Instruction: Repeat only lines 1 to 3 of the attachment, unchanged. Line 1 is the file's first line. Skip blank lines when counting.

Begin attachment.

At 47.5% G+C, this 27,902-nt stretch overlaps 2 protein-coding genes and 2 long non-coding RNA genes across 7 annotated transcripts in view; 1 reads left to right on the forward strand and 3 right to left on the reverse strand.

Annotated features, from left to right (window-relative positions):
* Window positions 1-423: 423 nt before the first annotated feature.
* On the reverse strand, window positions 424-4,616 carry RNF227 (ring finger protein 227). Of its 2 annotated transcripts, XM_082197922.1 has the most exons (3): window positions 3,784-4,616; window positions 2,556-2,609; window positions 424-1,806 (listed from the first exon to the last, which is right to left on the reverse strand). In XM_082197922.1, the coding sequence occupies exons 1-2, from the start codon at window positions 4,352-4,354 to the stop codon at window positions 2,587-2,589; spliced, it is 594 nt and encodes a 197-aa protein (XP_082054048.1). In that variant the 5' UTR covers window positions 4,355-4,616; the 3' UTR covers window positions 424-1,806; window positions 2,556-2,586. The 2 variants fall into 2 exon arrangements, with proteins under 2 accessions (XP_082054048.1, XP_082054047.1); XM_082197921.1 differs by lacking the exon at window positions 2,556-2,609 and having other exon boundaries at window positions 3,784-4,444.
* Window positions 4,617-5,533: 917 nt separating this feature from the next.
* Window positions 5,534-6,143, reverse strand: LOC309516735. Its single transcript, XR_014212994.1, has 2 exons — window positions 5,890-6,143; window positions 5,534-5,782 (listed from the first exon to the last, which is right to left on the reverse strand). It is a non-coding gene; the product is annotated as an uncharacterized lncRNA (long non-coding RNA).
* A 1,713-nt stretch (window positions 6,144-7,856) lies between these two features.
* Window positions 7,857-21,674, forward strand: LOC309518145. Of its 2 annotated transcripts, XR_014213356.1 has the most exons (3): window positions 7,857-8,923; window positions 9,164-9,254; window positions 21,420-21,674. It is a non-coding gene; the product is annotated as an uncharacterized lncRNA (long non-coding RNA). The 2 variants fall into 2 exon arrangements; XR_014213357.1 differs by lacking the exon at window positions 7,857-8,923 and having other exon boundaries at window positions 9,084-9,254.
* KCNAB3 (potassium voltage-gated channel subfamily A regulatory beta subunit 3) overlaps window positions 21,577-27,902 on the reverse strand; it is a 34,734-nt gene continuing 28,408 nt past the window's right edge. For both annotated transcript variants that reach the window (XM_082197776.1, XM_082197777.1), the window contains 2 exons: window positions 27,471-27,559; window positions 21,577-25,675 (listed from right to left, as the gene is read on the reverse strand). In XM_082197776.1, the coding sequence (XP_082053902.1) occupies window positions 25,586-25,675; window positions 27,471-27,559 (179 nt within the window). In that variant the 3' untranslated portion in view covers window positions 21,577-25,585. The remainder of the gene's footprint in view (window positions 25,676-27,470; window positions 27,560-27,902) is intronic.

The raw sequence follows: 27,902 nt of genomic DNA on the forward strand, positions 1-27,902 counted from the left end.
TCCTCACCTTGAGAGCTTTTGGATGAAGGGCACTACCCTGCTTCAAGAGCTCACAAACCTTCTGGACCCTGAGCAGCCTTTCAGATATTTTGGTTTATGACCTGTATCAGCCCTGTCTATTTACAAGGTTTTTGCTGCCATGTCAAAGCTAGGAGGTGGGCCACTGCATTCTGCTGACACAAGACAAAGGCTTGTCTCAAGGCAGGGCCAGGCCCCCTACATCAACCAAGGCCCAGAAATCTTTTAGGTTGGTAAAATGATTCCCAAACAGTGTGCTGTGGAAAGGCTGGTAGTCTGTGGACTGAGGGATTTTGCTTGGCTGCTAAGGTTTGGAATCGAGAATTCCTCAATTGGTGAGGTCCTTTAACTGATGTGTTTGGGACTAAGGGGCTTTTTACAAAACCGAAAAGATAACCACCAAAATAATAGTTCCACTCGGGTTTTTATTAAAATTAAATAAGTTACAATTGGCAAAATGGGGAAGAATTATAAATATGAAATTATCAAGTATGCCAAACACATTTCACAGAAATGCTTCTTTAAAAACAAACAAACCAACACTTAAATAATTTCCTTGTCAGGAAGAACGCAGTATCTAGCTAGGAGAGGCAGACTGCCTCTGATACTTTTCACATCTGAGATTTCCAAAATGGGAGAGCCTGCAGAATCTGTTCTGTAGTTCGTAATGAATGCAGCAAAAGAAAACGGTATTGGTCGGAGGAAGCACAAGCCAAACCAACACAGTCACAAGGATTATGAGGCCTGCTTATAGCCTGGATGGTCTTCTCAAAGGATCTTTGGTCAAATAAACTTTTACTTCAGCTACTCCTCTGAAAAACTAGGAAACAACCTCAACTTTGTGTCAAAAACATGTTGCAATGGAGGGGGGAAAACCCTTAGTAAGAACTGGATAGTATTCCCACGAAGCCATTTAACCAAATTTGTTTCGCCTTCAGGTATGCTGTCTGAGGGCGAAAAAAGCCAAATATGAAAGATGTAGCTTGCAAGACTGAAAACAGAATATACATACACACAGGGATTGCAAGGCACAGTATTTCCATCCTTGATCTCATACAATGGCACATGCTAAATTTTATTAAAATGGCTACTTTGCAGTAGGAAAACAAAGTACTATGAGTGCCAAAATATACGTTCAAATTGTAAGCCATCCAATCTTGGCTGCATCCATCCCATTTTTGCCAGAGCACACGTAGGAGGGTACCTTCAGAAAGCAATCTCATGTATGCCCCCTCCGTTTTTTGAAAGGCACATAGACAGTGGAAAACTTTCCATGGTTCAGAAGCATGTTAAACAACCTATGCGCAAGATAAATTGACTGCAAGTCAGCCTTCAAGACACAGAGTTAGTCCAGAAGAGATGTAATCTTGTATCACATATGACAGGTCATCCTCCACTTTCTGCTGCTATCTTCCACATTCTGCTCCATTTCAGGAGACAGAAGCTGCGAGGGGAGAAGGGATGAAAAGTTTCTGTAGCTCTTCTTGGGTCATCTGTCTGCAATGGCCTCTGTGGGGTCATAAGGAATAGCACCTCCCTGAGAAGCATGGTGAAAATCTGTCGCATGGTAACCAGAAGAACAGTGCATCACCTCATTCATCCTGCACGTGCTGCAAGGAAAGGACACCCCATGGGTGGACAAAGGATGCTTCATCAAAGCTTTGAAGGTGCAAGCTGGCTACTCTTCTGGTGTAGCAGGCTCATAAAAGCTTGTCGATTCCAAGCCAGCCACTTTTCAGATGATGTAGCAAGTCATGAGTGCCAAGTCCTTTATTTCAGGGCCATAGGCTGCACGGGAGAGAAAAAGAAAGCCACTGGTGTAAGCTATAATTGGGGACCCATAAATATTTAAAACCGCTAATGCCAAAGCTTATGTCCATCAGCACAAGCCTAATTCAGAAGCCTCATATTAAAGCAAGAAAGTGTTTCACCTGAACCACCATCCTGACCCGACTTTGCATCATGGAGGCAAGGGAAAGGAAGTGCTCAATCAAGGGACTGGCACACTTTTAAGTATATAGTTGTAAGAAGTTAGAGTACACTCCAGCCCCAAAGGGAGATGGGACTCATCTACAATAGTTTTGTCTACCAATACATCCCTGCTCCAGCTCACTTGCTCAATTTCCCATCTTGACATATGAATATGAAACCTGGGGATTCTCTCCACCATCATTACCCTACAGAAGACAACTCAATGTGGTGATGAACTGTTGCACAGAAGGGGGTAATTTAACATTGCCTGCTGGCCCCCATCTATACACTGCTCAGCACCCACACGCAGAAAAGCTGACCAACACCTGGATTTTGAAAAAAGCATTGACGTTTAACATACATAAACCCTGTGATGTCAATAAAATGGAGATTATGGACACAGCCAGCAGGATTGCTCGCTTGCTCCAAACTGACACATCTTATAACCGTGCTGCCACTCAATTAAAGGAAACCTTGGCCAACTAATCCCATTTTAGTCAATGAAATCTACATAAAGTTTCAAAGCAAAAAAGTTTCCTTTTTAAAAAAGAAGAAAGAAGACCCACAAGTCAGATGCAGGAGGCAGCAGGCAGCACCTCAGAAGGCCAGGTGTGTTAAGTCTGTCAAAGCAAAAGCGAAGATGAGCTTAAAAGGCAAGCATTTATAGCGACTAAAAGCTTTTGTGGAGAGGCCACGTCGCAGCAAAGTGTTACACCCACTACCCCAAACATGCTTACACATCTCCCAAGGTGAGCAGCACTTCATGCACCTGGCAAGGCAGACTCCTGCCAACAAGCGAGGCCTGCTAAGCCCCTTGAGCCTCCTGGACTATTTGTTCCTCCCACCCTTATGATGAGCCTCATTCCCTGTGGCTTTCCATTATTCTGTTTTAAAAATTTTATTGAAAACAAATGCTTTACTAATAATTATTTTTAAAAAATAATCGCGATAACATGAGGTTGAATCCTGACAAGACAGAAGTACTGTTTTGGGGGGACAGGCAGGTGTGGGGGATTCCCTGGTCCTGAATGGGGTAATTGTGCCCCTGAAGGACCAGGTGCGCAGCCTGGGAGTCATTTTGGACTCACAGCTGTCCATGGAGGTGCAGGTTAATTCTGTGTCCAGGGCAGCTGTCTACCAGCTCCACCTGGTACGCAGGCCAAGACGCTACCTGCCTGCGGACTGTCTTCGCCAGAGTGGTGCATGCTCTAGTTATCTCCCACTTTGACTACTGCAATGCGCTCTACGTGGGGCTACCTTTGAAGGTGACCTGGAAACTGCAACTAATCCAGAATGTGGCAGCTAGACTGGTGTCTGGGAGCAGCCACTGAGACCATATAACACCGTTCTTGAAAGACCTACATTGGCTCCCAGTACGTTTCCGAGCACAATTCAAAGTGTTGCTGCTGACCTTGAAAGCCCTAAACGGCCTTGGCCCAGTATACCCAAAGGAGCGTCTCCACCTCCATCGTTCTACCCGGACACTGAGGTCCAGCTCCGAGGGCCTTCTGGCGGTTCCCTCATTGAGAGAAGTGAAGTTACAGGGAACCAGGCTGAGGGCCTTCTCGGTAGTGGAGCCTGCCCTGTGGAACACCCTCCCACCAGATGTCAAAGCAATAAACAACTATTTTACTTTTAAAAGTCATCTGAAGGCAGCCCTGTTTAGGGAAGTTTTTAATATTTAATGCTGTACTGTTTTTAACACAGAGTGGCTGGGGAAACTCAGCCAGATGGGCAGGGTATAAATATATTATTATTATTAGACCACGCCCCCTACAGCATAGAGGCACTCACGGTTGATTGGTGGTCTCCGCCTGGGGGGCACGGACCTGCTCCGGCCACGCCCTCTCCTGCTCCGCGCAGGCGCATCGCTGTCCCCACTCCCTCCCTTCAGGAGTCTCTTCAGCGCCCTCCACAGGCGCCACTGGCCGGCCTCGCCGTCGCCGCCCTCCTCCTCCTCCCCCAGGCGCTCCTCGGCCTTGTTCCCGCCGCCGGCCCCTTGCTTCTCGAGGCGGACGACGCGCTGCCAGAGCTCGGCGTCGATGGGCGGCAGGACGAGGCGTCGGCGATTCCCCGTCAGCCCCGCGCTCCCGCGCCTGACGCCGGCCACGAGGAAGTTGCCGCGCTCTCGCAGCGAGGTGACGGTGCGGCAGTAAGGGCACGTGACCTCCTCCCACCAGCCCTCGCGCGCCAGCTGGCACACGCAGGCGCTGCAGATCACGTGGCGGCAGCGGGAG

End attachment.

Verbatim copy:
At 47.5% G+C, this 27,902-nt stretch overlaps 2 protein-coding genes and 2 long non-coding RNA genes across 7 annotated transcripts in view; 1 reads left to right on the forward strand and 3 right to left on the reverse strand.

Annotated features, from left to right (window-relative positions):
* Window positions 1-423: 423 nt before the first annotated feature.